Saturday, August 17, 2013

Special Needs and the Emotional Impact

For the last three years I had pretty much convinced myself that adopting a child with special needs was completely different than giving birth to one. And for the most part, I think I am right. When I choose a child with special needs I know what I am facing. I'm prepared. Prepared for the worst even. When I gave birth to my two oldest, I dreamed about having a perfect little one with ten fingers and ten toes. I imagine that my world would have been shaken a bit if they would have had severe vision issues or limbs that didn't work. However, I barely bat an eye adopting legally blind children and a child with one arm that doesn't work. I was prepared.

My friends and I toss around a phrase about the special needs are children have. It goes something like "____ is overrated." You could fill in the blank. Having two arms is overrated. Having perfect vision is overrated. It's not meant to make light of their disabilities, but to recognize that those disabilities do not define them. They can accomplish whatever they set their minds to. God will use them for His glory. They are defined by the fact that they are a child of God.

Then along comes Kaelyn.  Our sweet, sweet girl.

I was not prepared.

I was not prepared for the six year old that acted two. I was not prepared for the battle of getting help. I was not prepared for the emotional impact of dealing with a child with developmental delays. There are many times when I find myself holding back tears when talking to a medical professional. This is hard stuff. I have no idea what her future holds. While who she is is defined by being a child of God, her delays will greatly impact her life. I feel a huge weight to teach her and help her reach her fullest potential.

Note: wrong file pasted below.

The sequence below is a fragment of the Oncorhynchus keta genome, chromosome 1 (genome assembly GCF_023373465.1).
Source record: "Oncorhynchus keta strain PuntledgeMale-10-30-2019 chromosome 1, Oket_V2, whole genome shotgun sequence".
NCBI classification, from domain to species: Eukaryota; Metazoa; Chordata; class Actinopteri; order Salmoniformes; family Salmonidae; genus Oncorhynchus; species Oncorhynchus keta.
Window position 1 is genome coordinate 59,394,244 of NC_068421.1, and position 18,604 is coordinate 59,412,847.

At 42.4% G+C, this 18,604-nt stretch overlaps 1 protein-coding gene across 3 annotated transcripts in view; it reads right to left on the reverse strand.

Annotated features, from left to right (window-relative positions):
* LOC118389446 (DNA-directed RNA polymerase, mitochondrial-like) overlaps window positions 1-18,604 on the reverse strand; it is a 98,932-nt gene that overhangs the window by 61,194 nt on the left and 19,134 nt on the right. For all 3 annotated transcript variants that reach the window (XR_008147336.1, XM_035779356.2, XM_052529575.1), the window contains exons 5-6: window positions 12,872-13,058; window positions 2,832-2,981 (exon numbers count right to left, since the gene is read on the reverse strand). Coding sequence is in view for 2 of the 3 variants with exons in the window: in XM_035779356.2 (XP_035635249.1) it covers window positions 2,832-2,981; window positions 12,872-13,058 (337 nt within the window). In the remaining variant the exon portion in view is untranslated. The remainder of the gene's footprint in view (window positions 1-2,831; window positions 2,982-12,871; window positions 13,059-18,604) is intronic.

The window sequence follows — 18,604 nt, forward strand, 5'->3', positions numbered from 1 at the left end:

My head knows that God will provide and that He will carry us through this. I know that His plan is greater than any I could dream of. But, my heart hasn't caught up yet. I'm grieving what should be. I'm still letting go of my dream of a little six year old girl that can keep up with others her age.

This is where I realize that it's the unknown special needs that create such an emotional impact. The unknown is scary. It's hard to let go of what you thought your child would be like.

I don't have a lot of answers right now. Someday I will be able to write an update to this post giving Him glory for all He has done in Kaelyn's life. I praise the Lord every day for bringing her into our lives. I'm just still processing the impact that her needs have made on our lives.

A wonderful, wise friend of mine wrote this to me:

Kaelyn is fearfully and wonderfully made by a loving Creator Who has specific things for her to do in the Kingdom. I know it's hard for you! I'm not making light of that, but I have been convicted and learning lately about how the Body works best when all members are utilized, including those whose broken-ness is more obvious than the rest of us. I am looking forward to hearing about Kaelyn's part in the Body!

This has been such an encouragement to me and I am working on trusting Him who loves Kaelyn more than I ever could.

1 comment:

  1. Hi Liz, after reading this blog I totally related to it. I too have a son who is 3 and globally delayed. Every day is a challenge, I try and stay strong in the word to keep me going. ...your words really touched my heart as sometimes it can feel very lonley. Bless you.